Rising inequality in air pollution deaths, says new WHO figures
More people are dying from air pollution in developing countries than ever before, updated World Health Organisation (WHO) figures show.
The data identifies that 92% of people across the globe are breathing air containing high levels of pollutants, but the burden of death caused by pollution is rising in the poorest countries. Over the past 6 years, ambient air pollution globally has plateaued, dropping in some parts of Europe and the Americas but levels are rising in the poorest regions, most rapidly in south and south-east Asia.
The new estimates suggest that 7 million people every year die as a result of exposure to air pollution which is largely unchanged from the previous 2016 air pollution date, despite growing international awareness of the problem and government promises of action. Last year there were 3.8 million deaths linked to outdoor pollution, of which transport is a significant contributor. Airborne contaminants from vehicles as well as other sources including factory and energy production emissions, are responsible for a quarter of fatal heart attacks and strokes, 29% of lung cancer deaths and 43% of all chronic obstructive pulmonary disease deaths.
The WHO identifies that pollutions levels vary widely dependant on the policy decisions of government actions and financial resources. In general, ambient air pollution levels are lowest in high-income countries, particularly in Europe, the Americas and the Western Pacific. North America was the only region where a significant proportion – 80% – of the population breathe air that meets the WHO’s own guidelines on particulate matter; in Asia and the Middle East, the figure was close to zero. The highest outdoor air pollution levels are in the Eastern Mediterranean Region and in South-East Asia, with annual mean levels often exceeding more than 5 times WHO limits, followed by low and middle-income cities in Africa and the Western Pacific. South-east Asia saw the most rapid deterioration of air quality, where more than 70% of poor cities suffered worsening air quality. Delhi and Cairo, the most polluted mega-cities, have air pollution levels 10 times higher than the WHO guidelines.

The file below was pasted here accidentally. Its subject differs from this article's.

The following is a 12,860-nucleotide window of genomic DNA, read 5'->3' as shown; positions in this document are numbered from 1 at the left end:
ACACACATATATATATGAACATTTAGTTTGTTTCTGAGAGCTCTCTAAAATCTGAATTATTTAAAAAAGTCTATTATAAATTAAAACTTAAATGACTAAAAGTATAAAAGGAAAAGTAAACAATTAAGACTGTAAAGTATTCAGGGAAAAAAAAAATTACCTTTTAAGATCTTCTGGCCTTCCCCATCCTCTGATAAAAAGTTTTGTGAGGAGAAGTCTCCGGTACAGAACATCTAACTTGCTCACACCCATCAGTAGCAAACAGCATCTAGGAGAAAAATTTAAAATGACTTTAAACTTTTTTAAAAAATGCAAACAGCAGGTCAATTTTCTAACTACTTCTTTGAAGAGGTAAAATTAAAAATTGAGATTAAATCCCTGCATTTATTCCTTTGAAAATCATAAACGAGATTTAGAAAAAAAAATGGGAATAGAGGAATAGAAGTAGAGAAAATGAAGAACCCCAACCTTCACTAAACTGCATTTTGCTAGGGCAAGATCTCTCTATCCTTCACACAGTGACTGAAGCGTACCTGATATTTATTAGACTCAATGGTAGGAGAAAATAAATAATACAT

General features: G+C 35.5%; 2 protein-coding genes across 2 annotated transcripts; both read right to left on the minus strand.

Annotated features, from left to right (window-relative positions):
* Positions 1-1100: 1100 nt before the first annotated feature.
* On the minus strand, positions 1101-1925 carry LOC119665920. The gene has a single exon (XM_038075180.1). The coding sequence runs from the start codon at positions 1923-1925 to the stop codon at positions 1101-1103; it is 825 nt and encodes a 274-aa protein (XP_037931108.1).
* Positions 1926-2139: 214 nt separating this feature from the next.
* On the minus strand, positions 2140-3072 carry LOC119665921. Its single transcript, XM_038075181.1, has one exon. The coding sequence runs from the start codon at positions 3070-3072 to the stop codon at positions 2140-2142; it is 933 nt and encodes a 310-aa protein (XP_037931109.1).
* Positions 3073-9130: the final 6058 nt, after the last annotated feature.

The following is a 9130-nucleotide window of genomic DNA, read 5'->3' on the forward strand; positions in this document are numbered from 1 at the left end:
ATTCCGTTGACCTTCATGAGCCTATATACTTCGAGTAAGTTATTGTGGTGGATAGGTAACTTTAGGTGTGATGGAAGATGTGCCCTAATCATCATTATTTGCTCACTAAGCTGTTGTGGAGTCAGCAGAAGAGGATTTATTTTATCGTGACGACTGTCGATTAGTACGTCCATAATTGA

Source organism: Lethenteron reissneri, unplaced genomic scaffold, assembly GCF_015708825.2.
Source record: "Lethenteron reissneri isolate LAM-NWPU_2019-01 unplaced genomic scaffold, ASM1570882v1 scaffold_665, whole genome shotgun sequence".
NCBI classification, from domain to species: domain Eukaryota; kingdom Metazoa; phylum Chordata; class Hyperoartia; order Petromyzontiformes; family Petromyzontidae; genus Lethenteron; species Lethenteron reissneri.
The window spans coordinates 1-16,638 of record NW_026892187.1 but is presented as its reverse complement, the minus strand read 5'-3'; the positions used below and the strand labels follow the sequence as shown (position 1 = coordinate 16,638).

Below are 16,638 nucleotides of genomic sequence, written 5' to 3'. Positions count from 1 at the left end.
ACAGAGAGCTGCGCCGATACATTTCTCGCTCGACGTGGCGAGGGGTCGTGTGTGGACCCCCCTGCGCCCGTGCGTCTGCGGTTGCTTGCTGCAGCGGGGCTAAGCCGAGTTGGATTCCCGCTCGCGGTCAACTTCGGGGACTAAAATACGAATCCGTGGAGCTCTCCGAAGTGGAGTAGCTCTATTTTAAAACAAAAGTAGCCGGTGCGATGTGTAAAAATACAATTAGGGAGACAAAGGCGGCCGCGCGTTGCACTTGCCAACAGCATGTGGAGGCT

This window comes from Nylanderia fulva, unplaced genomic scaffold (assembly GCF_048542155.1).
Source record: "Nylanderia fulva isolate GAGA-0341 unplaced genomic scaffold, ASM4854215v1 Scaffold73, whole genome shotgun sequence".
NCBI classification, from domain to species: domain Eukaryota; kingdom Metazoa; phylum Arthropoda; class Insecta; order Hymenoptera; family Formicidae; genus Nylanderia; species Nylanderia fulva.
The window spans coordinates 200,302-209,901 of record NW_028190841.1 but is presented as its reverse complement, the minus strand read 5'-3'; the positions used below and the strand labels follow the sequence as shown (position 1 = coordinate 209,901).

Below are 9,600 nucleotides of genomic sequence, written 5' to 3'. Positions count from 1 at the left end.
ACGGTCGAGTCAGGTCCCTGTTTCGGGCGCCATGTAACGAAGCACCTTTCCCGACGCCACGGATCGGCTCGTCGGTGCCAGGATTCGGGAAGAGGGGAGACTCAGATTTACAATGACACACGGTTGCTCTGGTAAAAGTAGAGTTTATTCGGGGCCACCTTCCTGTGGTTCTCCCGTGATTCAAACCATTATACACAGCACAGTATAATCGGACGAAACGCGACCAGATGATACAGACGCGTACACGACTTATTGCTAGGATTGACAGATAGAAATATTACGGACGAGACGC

The number of cities monitoring their air quality rose by 30% in 2017, with 4,300 cities in 108 countries now recording ambient air quality information. The WHO warns, however, that the full picture is incomplete, especially because there are relatively few monitoring programmes in Africa - this year’s database covers just 8 of 47 countries in the region.
Saul Billingsley, Executive Director of the FIA Foundation said: “Toxic emissions from traffic are a significant contributor to air pollution, which this report recognises as a growing cause of death and illness in many developing countries. We also know that children are particularly vulnerable to the effects of dirty air, suffering from respiratory issues and going on to develop long term health complications. It is clear that the poorest across the globe are the disproportionally affected by dirty air, and are suffering more than ever before. The WHO has shown where successful action has been taken, and governments across the globe must recognise their responsibility to end unnecessary deaths.”